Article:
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Comic Review: The Witcher #1
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The Witcher #1
Script by Paul Tobin
Art by Joe Querio
Colors by Carlos Badilla
Letters by Nate Piekos of Blambot
Cover by Dave Johnson and Dan Panosian
Dark Horse Comics
Release Date: March 19, 2014
Cover Price: $3.99

Welcome, my friends, to the dark and deadly world of Geralt. Known as a Witcher, he hunts and kills monsters as a profession. Based on the highly successful stories by Andrzej Sapkowski, The Witcher #1 is the first in a five-part mini-series from Dark Horse Comics. There are even a series of video games, a movie, and a television series in this franchise, but we are here to talk about the new comic series so let me get back on track.

Our story opens with a lone huntsman, Jakob, fishing for his dinner when Geralt rides into his camp. Making a bit of small talk and sharing food and drink, the hunter is startled when the Witcher jumps into the river and slays a monster with ease. Settling in for the night, Jakob tells Geralt the story of how he “sort of” became a widower. It seems Jakob and his wife Marta were traveling when they were attacked by a marauding band of evil creatures. And while his wife was taken from him, she never quite left him. Sometimes sensing her near, he has no fear. Though he is definitely haunted by the loss of his wife for whom he cares so much.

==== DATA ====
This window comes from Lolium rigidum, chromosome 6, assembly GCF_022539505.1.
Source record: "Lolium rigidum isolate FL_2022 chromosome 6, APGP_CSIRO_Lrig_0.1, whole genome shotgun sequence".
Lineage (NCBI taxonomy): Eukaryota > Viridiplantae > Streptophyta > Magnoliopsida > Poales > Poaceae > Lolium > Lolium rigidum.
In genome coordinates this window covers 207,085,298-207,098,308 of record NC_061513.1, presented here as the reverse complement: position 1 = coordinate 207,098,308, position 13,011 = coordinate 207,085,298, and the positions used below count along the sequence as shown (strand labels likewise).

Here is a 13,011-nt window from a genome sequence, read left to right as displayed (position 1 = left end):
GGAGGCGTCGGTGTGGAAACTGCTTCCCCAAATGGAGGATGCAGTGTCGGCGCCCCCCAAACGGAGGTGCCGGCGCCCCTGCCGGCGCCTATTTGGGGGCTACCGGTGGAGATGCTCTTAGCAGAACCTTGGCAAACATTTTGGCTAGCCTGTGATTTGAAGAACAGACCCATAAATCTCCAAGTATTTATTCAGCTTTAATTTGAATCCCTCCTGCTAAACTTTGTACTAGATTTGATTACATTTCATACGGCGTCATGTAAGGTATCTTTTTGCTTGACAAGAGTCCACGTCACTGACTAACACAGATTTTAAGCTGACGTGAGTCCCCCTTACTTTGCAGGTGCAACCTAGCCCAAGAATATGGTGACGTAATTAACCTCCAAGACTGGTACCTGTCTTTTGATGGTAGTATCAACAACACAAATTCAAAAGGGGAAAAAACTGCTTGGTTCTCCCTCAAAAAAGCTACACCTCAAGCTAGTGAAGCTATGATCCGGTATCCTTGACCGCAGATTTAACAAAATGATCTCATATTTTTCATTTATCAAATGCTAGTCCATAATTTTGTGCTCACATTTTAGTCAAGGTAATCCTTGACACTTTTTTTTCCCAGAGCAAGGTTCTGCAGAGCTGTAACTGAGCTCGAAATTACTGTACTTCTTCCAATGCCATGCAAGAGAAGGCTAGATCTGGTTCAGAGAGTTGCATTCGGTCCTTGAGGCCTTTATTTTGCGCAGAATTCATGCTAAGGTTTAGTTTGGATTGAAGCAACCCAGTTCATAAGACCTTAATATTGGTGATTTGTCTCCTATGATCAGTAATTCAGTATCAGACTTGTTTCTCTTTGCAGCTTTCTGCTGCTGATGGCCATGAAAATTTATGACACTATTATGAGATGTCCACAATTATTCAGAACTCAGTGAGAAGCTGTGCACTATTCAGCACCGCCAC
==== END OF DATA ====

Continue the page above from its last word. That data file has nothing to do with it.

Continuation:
When our hero decides it’s time to move on, he invites the huntsman to leave with him and they set off through the dangerous Black Forest for parts unknown. The forest is well named, as they certainly find danger looms at nearly every turn. And it’s not long before they realize they are retracing the same path. Understanding that they are somehow being misled, they seek a way out. Just as they sense something is amiss, they find themselves in dire trouble. But just as quickly they are rescued in the oddest way and are led from the battle to a decrepit house, notable for its beautifully ornate stained glass windows. This first issue ends with the doors creaking open, truly bringing a creepy vibe to the end of this first issue. What is behind the door? It’s obvious we won’t know until the next issue arrives.

Paul Tobin‘s writing and Joe Querio‘s artwork make for a powerful combination here. Adapting another person’s character from book to comic is no easy task but I feel Tobin has done a bang up job. As for Querio, he has a knack for using shadows to convey dread almost perfectly. I thoroughly enjoyed this issue and look forward to the rest of the series. Give this a try, I think most horror comic fans will enjoy it. If you want to see a few pages to help you decide, Empress Eve previewed the comic here. But, as always, the final decision is yours.

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